empty waiting room
Via Martha Dominguez on WordPress: https://unsplash.com/photos/g0PTp89dumc

It was a trip that would have been easy pre-coronavirus: going back to my suburban hometown in New Jersey, a two-hour train ride outside the city, for a friends’ backyard elopement. But in the pandemic, the invitation from my mom a week before the small gathering – comprised entirely of families who’d been carefully quarantining in the suburbs and me, the interloper from the city – required some forethought. 

We planned the precautions I’d take during my visit: I’d lay low in New York in the days before the trip, we’d keep masks on, we’d eat meals outside, I’d sleep in the den with a separate door to the yard. And, my mom said, taking a Covid test as close as possible to when I was supposed to leave would be a good idea.

I’d been seeing more and more of my friends try to make Covid tests a routine part of their life in New York, checking on exposure after protests or beach days or riding the subway. The only problem was the timing: I’d also heard horror stories about waiting for weeks for results that became pointless.

Where’s the fastest place to get a coronavirus test in New York City right now? I did a little research – and talked to some friends – and here’s what I found out. 


Tasked with the goal of getting a quick-turnaround Covid test in Brooklyn, I started asking around. My roommate had gone to a facility near our apartment in Bedford-Stuyvesant in late June and gotten results back a week afterwards – too long for me. Woodhull Hospital, however, is an easy 20-minute walk from my place, and I’d seen a few tweets saying that people got results within 40 or so hours going there.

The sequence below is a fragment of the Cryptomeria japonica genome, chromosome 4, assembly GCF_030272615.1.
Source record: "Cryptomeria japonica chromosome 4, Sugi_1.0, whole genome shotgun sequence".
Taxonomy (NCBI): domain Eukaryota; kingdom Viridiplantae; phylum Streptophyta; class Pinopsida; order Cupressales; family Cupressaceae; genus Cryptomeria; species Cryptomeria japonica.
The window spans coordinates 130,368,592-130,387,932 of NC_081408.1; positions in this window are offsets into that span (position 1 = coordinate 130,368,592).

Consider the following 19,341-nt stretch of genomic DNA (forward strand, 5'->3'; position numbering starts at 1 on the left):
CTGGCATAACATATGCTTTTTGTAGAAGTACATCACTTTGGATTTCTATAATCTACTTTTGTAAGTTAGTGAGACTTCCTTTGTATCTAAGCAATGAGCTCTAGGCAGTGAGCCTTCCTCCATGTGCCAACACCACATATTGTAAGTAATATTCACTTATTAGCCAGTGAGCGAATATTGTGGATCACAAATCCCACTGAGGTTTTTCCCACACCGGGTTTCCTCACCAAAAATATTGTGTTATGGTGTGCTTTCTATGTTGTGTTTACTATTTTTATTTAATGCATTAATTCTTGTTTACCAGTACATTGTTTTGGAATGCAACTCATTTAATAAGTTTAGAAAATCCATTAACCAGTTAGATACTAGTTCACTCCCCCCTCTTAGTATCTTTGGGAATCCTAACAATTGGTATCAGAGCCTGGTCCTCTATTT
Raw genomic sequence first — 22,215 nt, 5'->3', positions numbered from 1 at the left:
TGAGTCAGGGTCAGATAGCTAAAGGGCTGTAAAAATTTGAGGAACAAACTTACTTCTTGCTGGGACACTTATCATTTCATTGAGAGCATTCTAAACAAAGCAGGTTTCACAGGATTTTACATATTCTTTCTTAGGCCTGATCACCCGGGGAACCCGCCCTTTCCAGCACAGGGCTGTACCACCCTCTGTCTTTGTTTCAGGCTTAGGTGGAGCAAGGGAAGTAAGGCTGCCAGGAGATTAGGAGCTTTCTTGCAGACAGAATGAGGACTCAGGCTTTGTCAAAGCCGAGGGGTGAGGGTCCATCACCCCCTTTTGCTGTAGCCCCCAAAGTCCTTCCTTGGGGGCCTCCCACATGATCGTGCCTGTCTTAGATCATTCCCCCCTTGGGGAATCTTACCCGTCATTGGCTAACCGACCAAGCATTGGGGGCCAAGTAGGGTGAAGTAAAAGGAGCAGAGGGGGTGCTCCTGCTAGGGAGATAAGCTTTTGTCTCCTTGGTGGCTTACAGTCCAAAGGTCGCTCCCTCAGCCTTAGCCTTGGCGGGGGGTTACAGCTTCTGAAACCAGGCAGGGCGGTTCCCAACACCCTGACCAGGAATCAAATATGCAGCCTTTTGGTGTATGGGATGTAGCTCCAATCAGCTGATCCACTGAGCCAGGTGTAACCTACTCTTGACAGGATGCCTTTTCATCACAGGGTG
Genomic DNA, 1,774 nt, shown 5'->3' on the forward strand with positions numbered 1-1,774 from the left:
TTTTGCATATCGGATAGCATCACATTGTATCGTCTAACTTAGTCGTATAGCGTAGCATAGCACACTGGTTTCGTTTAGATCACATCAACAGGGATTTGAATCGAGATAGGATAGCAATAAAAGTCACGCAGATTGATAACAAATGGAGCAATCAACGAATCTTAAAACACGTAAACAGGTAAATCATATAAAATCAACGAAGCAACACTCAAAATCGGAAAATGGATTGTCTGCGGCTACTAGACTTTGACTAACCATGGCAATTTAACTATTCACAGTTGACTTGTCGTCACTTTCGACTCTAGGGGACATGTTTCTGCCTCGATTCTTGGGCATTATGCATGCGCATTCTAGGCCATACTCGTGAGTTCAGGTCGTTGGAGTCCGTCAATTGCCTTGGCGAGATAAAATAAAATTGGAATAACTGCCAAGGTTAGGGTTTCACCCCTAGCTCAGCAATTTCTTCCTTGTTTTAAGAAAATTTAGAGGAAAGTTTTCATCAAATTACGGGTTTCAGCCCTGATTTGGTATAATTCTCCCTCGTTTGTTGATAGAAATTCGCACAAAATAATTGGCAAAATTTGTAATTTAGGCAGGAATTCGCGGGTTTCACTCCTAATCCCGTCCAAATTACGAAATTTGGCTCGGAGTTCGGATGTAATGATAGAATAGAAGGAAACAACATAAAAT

It was a beautiful day out, and I needed the exercise, so I strolled to Woodhull last Wednesday with just about 48 hours to spare before I needed to pack my bags for New Jersey. (I live on the edge.)

Other than a lack of signage – the hospital is like a rabbit warren once you get past the front desk and the temperature check at the entrance, and it’s easy to get lost – everything was pretty straightforward. In a dingy, windowless waiting room with chairs spaced far apart at the back of the hospital, I filled out a short form and gave the woman at the front desk my insurance information (plenty of folks coming in after me said they didn’t have insurance, and were seemingly still allowed to move forward without paying). 

A nurse came out after around five minutes of waiting to give me another temperature check. After fifteen or so additional minutes, I was called into a separate back area, where two nurses in full scrubs and face masks administered the nasal swab in one room and drew blood for the antibody test in an adjacent room. I walked out of the hospital around half an hour after I’d gone in, and grabbed an iced coffee on the way home.

Friday morning rolled around with no calls and nothing in my inbox, and I was starting to worry – I’d heard that results were emailed, but was I missing some sort of signup procedure? Were the results going to be slower than I thought? Did I mess this up? I called the New York Health + Hospitals helpline and selected my borough for more service. 

After a 15-minute wait on the phone, I was put on the line with a very helpful operator (thanks, Margaret), who looked up my information and figured out that my results were available, but my name had been entered with a typo. An email inviting me to sign up for MyChart, the New York Health + Hospitals online results portal, appeared as I was speaking to Margaret; I got my results immediately after I created an account. (Negative on both active infections and antibodies.)